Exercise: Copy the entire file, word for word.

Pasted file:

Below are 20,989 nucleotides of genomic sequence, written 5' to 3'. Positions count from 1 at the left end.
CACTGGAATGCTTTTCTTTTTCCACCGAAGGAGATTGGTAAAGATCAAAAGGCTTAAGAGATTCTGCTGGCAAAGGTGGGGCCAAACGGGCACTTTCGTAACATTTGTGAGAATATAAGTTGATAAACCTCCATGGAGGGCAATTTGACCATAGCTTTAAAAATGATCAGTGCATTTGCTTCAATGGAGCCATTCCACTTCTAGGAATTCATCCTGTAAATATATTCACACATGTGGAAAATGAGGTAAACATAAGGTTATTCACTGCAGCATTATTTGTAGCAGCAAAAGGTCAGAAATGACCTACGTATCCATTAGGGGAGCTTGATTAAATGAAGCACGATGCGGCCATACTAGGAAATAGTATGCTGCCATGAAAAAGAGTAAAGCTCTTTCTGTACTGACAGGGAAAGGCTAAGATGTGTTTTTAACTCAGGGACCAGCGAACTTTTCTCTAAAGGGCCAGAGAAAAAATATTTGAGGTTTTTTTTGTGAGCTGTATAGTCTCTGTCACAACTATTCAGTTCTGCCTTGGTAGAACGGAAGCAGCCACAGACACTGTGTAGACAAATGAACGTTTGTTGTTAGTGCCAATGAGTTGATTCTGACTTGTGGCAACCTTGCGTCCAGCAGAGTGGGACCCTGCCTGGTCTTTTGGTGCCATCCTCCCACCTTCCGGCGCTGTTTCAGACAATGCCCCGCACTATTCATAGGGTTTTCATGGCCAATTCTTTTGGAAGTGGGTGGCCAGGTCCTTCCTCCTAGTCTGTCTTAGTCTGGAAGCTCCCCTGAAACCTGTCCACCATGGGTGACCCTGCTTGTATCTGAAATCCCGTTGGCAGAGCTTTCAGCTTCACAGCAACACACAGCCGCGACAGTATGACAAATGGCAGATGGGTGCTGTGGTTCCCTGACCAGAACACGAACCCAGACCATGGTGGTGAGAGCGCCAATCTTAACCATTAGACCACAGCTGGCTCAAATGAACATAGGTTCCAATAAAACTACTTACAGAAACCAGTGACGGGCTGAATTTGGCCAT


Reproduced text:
Below are 20,989 nucleotides of genomic sequence, written 5' to 3'. Positions count from 1 at the left end.
CACTGGAATGCTTTTCTTTTTCCACCGAAGGAGATTGGTAAAGATCAAAAGGCTTAAGAGATTCTGCTGGCAAAGGTGGGGCCAAACGGGCACTTTCGTAACATTTGTGAGAATATAAGTTGATAAACCTCCATGGAGGGCAATTTGACCATAGCTTTAAAAATGATCAGTGCATTTGCTTCAATGGAGCCATTCCACTTCTAGGAATTCATCCTGTAAATATATTCACACATGTGGAAAATGAGGTAAACATAAGGTTATTCACTGCAGCATTATTTGTAGCAGCAAAAGGTCAGAAATGACCTACGTATCCATTAGGGGAGCTTGATTAAATGAAGCACGATGCGGCCATACTAGGAAATAGTATGCTGCCATGAAAAAGAGTAAAGCTCTTTCTGTACTGACAGGGAAAGGCTAAGATGTGTTTTTAACTCAGGGACCAGCGAACTTTTCTCTAAAGGGCCAGAGAAAAAATATTTGAGGTTTTTTTTGTGAGCTGTATAGTCTCTGTCACAACTATTCAGTTCTGCCTTGGTAGAACGGAAGCAGCCACAGACACTGTGTAGACAAATGAACGTTTGTTGTTAGTGCCAATGAGTTGATTCTGACTTGTGGCAACCTTGCGTCCAGCAGAGTGGGACCCTGCCTGGTCTTTTGGTGCCATCCTCCCACCTTCCGGCGCTGTTTCAGACAATGCCCCGCACTATTCATAGGGTTTTCATGGCCAATTCTTTTGGAAGTGGGTGGCCAGGTCCTTCCTCCTAGTCTGTCTTAGTCTGGAAGCTCCCCTGAAACCTGTCCACCATGGGTGACCCTGCTTGTATCTGAAATCCCGTTGGCAGAGCTTTCAGCTTCACAGCAACACACAGCCGCGACAGTATGACAAATGGCAGATGGGTGCTGTGGTTCCCTGACCAGAACACGAACCCAGACCATGGTGGTGAGAGCGCCAATCTTAACCATTAGACCACAGCTGGCTCAAATGAACATAGGTTCCAATAAAACTACTTACAGAAACCAGTGACGGGCTGAATTTGGCCAT